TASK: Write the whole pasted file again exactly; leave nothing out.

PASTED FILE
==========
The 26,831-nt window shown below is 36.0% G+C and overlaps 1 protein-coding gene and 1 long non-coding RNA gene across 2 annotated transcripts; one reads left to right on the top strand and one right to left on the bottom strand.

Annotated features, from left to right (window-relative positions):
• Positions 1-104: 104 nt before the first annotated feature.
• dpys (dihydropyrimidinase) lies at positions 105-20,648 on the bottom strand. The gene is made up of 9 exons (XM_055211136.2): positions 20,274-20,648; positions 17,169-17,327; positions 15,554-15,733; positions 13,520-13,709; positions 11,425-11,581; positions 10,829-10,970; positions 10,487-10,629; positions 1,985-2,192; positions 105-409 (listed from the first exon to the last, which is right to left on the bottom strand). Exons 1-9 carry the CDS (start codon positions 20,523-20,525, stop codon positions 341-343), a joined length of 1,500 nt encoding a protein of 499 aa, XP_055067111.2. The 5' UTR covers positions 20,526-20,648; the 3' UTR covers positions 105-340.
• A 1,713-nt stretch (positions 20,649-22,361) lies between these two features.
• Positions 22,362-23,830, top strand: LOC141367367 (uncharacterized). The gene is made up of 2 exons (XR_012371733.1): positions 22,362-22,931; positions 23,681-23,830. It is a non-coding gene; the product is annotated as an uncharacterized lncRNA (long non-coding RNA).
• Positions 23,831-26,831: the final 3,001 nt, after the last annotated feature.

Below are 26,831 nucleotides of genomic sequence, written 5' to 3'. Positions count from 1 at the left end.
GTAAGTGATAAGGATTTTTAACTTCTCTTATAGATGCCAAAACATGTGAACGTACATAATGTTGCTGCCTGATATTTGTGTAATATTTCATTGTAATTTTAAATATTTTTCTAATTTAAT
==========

The 26,831-nt window shown below is 36.0% G+C and overlaps 1 protein-coding gene and 1 long non-coding RNA gene across 2 annotated transcripts; one reads left to right on the top strand and one right to left on the bottom strand.

Annotated features, from left to right (window-relative positions):
• Positions 1-104: 104 nt before the first annotated feature.
• dpys (dihydropyrimidinase) lies at positions 105-20,648 on the bottom strand. The gene is made up of 9 exons (XM_055211136.2): positions 20,274-20,648; positions 17,169-17,327; positions 15,554-15,733; positions 13,520-13,709; positions 11,425-11,581; positions 10,829-10,970; positions 10,487-10,629; positions 1,985-2,192; positions 105-409 (listed from the first exon to the last, which is right to left on the bottom strand). Exons 1-9 carry the CDS (start codon positions 20,523-20,525, stop codon positions 341-343), a joined length of 1,500 nt encoding a protein of 499 aa, XP_055067111.2. The 5' UTR covers positions 20,526-20,648; the 3' UTR covers positions 105-340.
• A 1,713-nt stretch (positions 20,649-22,361) lies between these two features.
• Positions 22,362-23,830, top strand: LOC141367367 (uncharacterized). The gene is made up of 2 exons (XR_012371733.1): positions 22,362-22,931; positions 23,681-23,830. It is a non-coding gene; the product is annotated as an uncharacterized lncRNA (long non-coding RNA).
• Positions 23,831-26,831: the final 3,001 nt, after the last annotated feature.

Below are 26,831 nucleotides of genomic sequence, written 5' to 3'. Positions count from 1 at the left end.
GTAAGTGATAAGGATTTTTAACTTCTCTTATAGATGCCAAAACATGTGAACGTACATAATGTTGCTGCCTGATATTTGTGTAATATTTCATTGTAATTTTAAATATTTTTCTAATTTAAT